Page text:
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Free Content A creature not quite of this World: Adaptations of Margaret Thatcher on 1980s British televisiona

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Because the image conveyed by Margaret Thatcher was a construct and therefore artificial, what she looked and sounded like easily transferred from reality into heightened layers of parody and satire. But the way Thatcher appeared on a number of 1980s television texts is striking in terms of how her leadership and persona were read within gendered terms. Thatcher herself consistently downplayed the importance of gender or her own femininity. For her, politics functioned on the basis of convictions, principles and economic theories and far from thinking of herself in gendered terms, Thatcher sought to locate her leadership within gender-neutral realms. There is ultimately little to distinguish the actual Thatcher from the parodic Thatcher; this is inevitable for a leader whose image was so artificial. But where there is a major divergence between reality and the adaptation of reality is on the question of gender. Parodies of Thatcher on 1980s British television consistently returned Thatcher to gendered realms of conduct, showing her as nanny, ice maiden, warrior queen and often as a type conceptualized by film theorists as the ‘monstrous feminine’. This article explores parodies of Thatcher, showing ways in which, in contrast to Thatcher’s own insistence on gender neutrality, comedic and parodic works that were supposedly avant-garde or alternative in fact resorted to highly traditional gender types as the only way to make sense of Margaret Thatcher.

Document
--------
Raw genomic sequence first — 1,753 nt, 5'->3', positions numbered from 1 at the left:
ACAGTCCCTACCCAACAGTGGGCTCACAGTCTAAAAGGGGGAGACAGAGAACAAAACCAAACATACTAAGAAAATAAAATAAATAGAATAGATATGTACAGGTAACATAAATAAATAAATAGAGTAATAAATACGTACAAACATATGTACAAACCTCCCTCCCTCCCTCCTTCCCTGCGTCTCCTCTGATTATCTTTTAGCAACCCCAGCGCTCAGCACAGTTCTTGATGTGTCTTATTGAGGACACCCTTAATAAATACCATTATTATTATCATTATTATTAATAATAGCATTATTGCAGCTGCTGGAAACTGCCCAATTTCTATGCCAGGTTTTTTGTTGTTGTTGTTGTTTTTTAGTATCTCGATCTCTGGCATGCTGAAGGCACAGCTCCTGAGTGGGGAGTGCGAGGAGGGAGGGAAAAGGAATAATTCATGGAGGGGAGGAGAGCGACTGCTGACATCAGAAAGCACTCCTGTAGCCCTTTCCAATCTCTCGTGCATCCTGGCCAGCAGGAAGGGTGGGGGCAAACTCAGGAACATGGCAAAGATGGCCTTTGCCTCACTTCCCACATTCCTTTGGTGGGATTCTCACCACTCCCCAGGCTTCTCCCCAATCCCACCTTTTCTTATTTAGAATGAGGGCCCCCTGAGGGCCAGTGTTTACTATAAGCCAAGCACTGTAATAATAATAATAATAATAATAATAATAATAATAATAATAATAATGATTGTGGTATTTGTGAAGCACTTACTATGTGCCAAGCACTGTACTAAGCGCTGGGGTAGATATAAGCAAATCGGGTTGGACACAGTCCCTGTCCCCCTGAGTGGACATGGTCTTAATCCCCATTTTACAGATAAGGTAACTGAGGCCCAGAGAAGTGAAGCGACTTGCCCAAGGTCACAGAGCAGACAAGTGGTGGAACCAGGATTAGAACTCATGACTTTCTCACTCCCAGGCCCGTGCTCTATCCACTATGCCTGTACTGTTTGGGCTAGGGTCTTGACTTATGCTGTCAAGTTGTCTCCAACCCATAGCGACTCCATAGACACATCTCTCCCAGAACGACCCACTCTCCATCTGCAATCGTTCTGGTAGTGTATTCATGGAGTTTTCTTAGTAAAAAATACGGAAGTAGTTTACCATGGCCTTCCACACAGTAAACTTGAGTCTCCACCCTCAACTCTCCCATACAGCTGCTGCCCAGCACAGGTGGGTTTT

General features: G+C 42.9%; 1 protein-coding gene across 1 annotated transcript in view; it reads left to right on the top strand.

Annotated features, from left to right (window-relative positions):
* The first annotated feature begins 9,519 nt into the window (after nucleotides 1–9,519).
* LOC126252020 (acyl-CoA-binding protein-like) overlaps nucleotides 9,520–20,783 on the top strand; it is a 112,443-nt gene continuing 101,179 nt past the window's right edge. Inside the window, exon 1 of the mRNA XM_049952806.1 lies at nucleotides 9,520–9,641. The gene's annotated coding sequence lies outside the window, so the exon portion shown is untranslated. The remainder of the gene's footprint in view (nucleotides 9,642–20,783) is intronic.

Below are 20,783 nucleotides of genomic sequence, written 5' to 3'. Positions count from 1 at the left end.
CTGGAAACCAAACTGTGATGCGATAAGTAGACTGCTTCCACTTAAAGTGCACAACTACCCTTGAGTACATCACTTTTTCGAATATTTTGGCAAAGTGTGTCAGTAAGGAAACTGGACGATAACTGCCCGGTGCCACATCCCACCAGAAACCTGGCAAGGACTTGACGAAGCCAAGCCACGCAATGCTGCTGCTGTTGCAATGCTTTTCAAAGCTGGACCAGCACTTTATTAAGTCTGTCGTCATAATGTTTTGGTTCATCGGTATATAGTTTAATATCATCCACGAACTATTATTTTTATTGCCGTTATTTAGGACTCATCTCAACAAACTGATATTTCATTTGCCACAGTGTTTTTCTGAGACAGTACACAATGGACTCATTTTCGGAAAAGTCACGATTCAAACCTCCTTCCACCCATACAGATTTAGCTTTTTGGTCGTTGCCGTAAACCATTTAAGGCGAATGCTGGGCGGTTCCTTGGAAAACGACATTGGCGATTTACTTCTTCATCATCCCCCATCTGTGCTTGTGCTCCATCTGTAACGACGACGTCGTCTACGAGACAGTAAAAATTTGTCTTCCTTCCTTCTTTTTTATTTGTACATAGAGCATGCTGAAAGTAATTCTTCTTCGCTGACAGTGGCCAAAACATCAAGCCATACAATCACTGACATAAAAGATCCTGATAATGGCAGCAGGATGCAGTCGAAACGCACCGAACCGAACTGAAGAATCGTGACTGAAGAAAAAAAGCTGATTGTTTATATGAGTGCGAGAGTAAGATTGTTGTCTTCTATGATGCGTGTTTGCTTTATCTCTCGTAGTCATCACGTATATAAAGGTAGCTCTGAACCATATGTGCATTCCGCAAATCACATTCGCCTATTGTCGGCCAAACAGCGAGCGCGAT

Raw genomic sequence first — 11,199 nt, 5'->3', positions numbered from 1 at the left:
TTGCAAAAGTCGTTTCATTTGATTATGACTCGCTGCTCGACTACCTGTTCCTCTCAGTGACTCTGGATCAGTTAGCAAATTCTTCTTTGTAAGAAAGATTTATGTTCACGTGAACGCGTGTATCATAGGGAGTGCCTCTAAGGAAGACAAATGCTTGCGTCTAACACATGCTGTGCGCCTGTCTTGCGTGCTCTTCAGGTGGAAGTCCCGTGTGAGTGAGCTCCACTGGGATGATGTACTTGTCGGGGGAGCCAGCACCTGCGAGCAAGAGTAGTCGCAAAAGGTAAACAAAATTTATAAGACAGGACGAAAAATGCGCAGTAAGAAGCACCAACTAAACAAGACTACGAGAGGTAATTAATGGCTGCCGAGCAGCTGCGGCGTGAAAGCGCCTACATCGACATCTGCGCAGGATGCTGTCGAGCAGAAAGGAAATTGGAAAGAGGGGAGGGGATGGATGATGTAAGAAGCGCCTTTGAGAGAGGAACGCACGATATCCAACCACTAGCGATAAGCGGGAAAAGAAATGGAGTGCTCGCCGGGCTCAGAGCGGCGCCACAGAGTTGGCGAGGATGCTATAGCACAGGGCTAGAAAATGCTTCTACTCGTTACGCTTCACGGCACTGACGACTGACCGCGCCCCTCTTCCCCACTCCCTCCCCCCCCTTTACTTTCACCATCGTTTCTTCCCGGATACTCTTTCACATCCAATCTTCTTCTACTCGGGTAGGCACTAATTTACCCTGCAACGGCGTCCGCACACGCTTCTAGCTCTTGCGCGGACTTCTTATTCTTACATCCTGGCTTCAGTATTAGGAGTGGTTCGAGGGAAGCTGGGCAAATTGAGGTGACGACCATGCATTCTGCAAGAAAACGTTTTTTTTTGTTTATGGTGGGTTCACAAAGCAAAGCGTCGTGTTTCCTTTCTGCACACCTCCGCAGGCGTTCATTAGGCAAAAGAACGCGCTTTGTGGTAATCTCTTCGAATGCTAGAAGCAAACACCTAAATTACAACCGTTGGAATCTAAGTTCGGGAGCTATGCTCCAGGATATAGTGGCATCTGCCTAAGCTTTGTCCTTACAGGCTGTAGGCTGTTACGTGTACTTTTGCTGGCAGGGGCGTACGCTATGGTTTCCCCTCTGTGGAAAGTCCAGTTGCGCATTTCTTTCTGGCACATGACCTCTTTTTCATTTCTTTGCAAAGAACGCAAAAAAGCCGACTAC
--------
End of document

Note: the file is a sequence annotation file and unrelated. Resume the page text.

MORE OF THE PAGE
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Keywords: British politics; Doctor Who; Margaret; Spitting Image; Thatcher; The Comic Strip Presents; The Lenny Henry Show; political satire

Document Type: Research Article

Affiliations: University of Southern Queensland

Publication date: 2013-04-01

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